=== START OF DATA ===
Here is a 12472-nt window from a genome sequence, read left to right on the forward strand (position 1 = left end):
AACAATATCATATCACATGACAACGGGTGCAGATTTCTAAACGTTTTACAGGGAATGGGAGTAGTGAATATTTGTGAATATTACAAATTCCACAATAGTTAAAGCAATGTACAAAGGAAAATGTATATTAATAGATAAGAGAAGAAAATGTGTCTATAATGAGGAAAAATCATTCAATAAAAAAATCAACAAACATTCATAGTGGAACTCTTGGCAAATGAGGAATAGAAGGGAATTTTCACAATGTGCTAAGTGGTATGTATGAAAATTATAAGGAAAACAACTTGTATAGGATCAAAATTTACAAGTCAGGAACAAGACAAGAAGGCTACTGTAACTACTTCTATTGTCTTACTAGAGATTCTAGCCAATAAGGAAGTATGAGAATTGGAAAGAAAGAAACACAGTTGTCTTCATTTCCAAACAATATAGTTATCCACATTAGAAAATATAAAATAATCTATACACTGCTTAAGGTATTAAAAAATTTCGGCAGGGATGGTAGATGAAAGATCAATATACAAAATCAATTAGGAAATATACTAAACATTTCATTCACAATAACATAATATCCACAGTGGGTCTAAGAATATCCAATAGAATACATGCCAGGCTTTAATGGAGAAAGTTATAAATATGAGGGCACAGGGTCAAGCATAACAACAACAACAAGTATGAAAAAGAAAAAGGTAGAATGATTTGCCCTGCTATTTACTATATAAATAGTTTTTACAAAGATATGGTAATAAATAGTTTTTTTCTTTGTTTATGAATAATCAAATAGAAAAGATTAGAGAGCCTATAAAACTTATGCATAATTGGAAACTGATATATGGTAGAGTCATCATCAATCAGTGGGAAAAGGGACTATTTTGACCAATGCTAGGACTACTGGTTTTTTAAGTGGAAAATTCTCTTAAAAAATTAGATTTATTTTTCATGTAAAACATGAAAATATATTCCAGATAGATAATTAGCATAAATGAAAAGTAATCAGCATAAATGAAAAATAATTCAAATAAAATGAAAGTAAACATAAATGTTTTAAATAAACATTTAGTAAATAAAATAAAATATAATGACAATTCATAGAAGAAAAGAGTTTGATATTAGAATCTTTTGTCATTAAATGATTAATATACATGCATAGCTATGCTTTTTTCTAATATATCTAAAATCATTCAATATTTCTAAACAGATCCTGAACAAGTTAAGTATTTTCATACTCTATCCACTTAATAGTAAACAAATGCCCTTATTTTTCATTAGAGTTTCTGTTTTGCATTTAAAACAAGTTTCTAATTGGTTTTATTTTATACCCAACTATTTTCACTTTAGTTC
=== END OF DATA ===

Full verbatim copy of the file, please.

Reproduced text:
Here is a 12472-nt window from a genome sequence, read left to right on the forward strand (position 1 = left end):
AACAATATCATATCACATGACAACGGGTGCAGATTTCTAAACGTTTTACAGGGAATGGGAGTAGTGAATATTTGTGAATATTACAAATTCCACAATAGTTAAAGCAATGTACAAAGGAAAATGTATATTAATAGATAAGAGAAGAAAATGTGTCTATAATGAGGAAAAATCATTCAATAAAAAAATCAACAAACATTCATAGTGGAACTCTTGGCAAATGAGGAATAGAAGGGAATTTTCACAATGTGCTAAGTGGTATGTATGAAAATTATAAGGAAAACAACTTGTATAGGATCAAAATTTACAAGTCAGGAACAAGACAAGAAGGCTACTGTAACTACTTCTATTGTCTTACTAGAGATTCTAGCCAATAAGGAAGTATGAGAATTGGAAAGAAAGAAACACAGTTGTCTTCATTTCCAAACAATATAGTTATCCACATTAGAAAATATAAAATAATCTATACACTGCTTAAGGTATTAAAAAATTTCGGCAGGGATGGTAGATGAAAGATCAATATACAAAATCAATTAGGAAATATACTAAACATTTCATTCACAATAACATAATATCCACAGTGGGTCTAAGAATATCCAATAGAATACATGCCAGGCTTTAATGGAGAAAGTTATAAATATGAGGGCACAGGGTCAAGCATAACAACAACAACAAGTATGAAAAAGAAAAAGGTAGAATGATTTGCCCTGCTATTTACTATATAAATAGTTTTTACAAAGATATGGTAATAAATAGTTTTTTTCTTTGTTTATGAATAATCAAATAGAAAAGATTAGAGAGCCTATAAAACTTATGCATAATTGGAAACTGATATATGGTAGAGTCATCATCAATCAGTGGGAAAAGGGACTATTTTGACCAATGCTAGGACTACTGGTTTTTTAAGTGGAAAATTCTCTTAAAAAATTAGATTTATTTTTCATGTAAAACATGAAAATATATTCCAGATAGATAATTAGCATAAATGAAAAGTAATCAGCATAAATGAAAAATAATTCAAATAAAATGAAAGTAAACATAAATGTTTTAAATAAACATTTAGTAAATAAAATAAAATATAATGACAATTCATAGAAGAAAAGAGTTTGATATTAGAATCTTTTGTCATTAAATGATTAATATACATGCATAGCTATGCTTTTTTCTAATATATCTAAAATCATTCAATATTTCTAAACAGATCCTGAACAAGTTAAGTATTTTCATACTCTATCCACTTAATAGTAAACAAATGCCCTTATTTTTCATTAGAGTTTCTGTTTTGCATTTAAAACAAGTTTCTAATTGGTTTTATTTTATACCCAACTATTTTCACTTTAGTTC